BEIRUT: Lebanon’s finance minister said Thursday that its new government is weighing whether to pay or default on its $1.2 billion Eurobond maturing next month, amid an economic crisis that has sparked months of unrest.
Lebanon is facing a deepening liquidity crunch and a soaring public debt. Lebanese banks raised interests rates in a bid to attract foreign investments — but now the influx of foreign currencies has dried up and the Central Bank’s foreign currency reserves are shrinking.
“It is not easy,” Ghazi Wazni told reporters before the new Cabinet’s first meeting. He was speaking after reviewing different options with the government’s financial team.
“This is an important decision for the country, depositors, banks, the economic sector and international institutions,” he said, adding that the search for the “right decision” was ongoing.
The new government, headed by Prime Minister Hassan Diab, was voted into office earlier this week by Parliament and is facing snowballing political and economic crises.
On Wednesday, the International Monetary Fund said that Lebanese authorities had requested its technical advice on macroeconomic issues facing the country.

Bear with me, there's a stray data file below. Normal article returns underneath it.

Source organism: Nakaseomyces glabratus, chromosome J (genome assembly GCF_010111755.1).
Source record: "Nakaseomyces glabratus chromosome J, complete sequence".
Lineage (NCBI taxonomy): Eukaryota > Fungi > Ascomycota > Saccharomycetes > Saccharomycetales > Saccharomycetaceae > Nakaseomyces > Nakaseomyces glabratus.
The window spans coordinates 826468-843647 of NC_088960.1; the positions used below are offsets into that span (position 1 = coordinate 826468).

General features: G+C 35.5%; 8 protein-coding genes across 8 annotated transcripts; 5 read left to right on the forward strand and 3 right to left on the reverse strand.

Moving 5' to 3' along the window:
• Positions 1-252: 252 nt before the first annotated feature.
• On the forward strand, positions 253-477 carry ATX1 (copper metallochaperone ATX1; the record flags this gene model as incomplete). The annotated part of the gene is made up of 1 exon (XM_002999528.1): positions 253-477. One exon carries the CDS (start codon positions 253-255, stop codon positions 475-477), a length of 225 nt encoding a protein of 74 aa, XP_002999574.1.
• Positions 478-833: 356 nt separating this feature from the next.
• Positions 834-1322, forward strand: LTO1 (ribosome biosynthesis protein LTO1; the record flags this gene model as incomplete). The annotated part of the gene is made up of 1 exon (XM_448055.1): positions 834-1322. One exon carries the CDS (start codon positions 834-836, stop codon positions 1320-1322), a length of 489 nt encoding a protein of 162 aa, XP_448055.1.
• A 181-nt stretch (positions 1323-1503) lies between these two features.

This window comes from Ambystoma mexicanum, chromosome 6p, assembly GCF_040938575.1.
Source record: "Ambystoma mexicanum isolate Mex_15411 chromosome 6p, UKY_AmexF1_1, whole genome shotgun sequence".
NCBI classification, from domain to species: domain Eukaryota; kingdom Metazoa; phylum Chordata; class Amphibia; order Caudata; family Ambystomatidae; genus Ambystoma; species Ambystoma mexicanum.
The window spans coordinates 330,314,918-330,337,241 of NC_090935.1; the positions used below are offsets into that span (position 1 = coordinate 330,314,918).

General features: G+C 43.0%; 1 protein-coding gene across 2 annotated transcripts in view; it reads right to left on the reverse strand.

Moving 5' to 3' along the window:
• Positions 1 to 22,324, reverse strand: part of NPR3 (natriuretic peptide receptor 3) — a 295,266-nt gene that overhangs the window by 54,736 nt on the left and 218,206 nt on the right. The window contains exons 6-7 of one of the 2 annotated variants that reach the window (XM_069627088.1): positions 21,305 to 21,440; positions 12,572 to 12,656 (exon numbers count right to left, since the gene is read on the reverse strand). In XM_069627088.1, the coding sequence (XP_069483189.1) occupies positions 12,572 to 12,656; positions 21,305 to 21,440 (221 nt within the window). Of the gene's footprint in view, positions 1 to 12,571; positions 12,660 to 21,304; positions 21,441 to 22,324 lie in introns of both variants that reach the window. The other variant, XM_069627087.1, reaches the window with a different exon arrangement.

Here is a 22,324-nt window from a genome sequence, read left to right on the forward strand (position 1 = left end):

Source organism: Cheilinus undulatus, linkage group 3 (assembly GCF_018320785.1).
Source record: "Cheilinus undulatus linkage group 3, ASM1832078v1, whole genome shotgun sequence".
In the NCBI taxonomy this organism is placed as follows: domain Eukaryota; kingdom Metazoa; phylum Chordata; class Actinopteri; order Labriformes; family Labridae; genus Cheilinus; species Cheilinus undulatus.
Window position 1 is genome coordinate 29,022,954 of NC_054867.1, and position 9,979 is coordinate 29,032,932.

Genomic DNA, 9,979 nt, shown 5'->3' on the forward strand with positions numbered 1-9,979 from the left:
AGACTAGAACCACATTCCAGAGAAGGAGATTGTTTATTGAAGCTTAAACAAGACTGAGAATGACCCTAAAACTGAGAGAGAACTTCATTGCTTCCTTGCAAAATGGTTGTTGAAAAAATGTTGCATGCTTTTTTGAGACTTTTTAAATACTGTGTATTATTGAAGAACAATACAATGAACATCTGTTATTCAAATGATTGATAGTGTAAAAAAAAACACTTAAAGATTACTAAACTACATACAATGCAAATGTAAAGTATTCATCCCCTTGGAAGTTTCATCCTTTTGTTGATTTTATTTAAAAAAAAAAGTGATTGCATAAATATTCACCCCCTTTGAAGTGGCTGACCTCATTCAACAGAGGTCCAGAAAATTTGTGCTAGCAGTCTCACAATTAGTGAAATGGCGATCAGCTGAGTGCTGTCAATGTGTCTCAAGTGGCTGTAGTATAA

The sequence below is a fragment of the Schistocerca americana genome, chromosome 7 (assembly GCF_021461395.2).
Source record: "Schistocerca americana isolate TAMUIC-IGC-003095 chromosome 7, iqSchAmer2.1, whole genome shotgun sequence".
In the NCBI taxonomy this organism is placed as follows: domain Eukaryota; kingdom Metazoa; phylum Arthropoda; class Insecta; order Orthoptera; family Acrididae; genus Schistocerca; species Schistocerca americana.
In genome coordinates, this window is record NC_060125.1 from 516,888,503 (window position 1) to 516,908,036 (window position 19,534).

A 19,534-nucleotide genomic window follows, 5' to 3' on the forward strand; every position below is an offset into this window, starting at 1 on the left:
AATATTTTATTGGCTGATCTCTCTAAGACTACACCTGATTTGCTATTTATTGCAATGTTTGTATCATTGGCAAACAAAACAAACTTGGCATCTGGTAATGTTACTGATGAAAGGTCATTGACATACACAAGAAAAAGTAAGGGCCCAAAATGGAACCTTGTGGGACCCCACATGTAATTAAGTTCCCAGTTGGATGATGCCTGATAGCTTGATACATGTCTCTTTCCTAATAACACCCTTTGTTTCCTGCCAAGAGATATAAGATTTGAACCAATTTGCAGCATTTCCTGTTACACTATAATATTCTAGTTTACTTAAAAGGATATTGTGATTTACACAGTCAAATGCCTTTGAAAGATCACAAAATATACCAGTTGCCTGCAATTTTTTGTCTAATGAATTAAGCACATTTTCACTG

“IMF stands ready to assist Lebanon,” Gerry Rice, IMF spokesman tweeted Wednesday. “Any decisions on debt are the authorities’, to be made in consultation with their own legal and financial advisers.”
The government is widely expected to form a new committee to deal with the vexing financial crisis, which is the worst since the end of the 1975-1990 Lebanese civil war. But the most immediate question is what to do about a $1.2 billion Eurobond that matures on March 9: default or pay?
Lebanon has never defaulted on its debts. Defaulting could be very costly to the national economy and banking system, which until the recent financial crisis, was one of Lebanon’s most profitable and reputable sectors.